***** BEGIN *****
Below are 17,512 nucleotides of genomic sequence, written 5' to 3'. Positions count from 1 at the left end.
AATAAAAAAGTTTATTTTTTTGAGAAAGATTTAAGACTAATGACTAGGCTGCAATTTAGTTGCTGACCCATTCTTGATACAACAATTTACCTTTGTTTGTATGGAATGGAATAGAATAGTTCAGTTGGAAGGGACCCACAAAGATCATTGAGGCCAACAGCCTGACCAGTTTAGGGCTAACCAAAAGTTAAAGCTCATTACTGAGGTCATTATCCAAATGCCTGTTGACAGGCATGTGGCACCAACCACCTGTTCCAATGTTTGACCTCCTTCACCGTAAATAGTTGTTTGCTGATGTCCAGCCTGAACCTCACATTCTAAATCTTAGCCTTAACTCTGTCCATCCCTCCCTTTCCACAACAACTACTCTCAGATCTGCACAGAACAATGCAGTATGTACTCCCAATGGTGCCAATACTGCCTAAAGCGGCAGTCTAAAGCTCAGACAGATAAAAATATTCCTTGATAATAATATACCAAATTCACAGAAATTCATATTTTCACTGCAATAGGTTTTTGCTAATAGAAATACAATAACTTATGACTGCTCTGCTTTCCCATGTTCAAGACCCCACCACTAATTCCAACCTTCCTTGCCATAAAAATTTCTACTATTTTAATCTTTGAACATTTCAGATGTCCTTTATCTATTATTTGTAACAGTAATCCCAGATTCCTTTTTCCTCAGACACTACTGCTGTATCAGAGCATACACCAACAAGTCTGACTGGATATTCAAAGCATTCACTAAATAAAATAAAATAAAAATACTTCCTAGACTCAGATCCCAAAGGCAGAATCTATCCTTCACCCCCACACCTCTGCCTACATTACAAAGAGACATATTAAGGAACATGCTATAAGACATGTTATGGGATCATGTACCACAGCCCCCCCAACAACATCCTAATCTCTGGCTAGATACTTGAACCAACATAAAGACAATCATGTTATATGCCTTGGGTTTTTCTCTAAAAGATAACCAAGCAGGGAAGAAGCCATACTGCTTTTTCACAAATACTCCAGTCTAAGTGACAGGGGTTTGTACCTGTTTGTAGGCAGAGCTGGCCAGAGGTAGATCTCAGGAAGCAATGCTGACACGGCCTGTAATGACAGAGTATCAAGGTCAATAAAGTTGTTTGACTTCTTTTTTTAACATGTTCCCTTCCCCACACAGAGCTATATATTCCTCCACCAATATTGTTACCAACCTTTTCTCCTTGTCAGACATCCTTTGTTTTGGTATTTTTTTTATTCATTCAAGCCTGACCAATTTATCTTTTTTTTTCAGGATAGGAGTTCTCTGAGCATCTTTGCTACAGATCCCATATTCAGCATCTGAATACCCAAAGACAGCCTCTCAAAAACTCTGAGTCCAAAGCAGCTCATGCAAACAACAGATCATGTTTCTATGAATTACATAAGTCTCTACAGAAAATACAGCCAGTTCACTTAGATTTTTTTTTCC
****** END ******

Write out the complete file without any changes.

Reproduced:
Below are 17,512 nucleotides of genomic sequence, written 5' to 3'. Positions count from 1 at the left end.
AATAAAAAAGTTTATTTTTTTGAGAAAGATTTAAGACTAATGACTAGGCTGCAATTTAGTTGCTGACCCATTCTTGATACAACAATTTACCTTTGTTTGTATGGAATGGAATAGAATAGTTCAGTTGGAAGGGACCCACAAAGATCATTGAGGCCAACAGCCTGACCAGTTTAGGGCTAACCAAAAGTTAAAGCTCATTACTGAGGTCATTATCCAAATGCCTGTTGACAGGCATGTGGCACCAACCACCTGTTCCAATGTTTGACCTCCTTCACCGTAAATAGTTGTTTGCTGATGTCCAGCCTGAACCTCACATTCTAAATCTTAGCCTTAACTCTGTCCATCCCTCCCTTTCCACAACAACTACTCTCAGATCTGCACAGAACAATGCAGTATGTACTCCCAATGGTGCCAATACTGCCTAAAGCGGCAGTCTAAAGCTCAGACAGATAAAAATATTCCTTGATAATAATATACCAAATTCACAGAAATTCATATTTTCACTGCAATAGGTTTTTGCTAATAGAAATACAATAACTTATGACTGCTCTGCTTTCCCATGTTCAAGACCCCACCACTAATTCCAACCTTCCTTGCCATAAAAATTTCTACTATTTTAATCTTTGAACATTTCAGATGTCCTTTATCTATTATTTGTAACAGTAATCCCAGATTCCTTTTTCCTCAGACACTACTGCTGTATCAGAGCATACACCAACAAGTCTGACTGGATATTCAAAGCATTCACTAAATAAAATAAAATAAAAATACTTCCTAGACTCAGATCCCAAAGGCAGAATCTATCCTTCACCCCCACACCTCTGCCTACATTACAAAGAGACATATTAAGGAACATGCTATAAGACATGTTATGGGATCATGTACCACAGCCCCCCCAACAACATCCTAATCTCTGGCTAGATACTTGAACCAACATAAAGACAATCATGTTATATGCCTTGGGTTTTTCTCTAAAAGATAACCAAGCAGGGAAGAAGCCATACTGCTTTTTCACAAATACTCCAGTCTAAGTGACAGGGGTTTGTACCTGTTTGTAGGCAGAGCTGGCCAGAGGTAGATCTCAGGAAGCAATGCTGACACGGCCTGTAATGACAGAGTATCAAGGTCAATAAAGTTGTTTGACTTCTTTTTTTAACATGTTCCCTTCCCCACACAGAGCTATATATTCCTCCACCAATATTGTTACCAACCTTTTCTCCTTGTCAGACATCCTTTGTTTTGGTATTTTTTTTATTCATTCAAGCCTGACCAATTTATCTTTTTTTTTCAGGATAGGAGTTCTCTGAGCATCTTTGCTACAGATCCCATATTCAGCATCTGAATACCCAAAGACAGCCTCTCAAAAACTCTGAGTCCAAAGCAGCTCATGCAAACAACAGATCATGTTTCTATGAATTACATAAGTCTCTACAGAAAATACAGCCAGTTCACTTAGATTTTTTTTTCC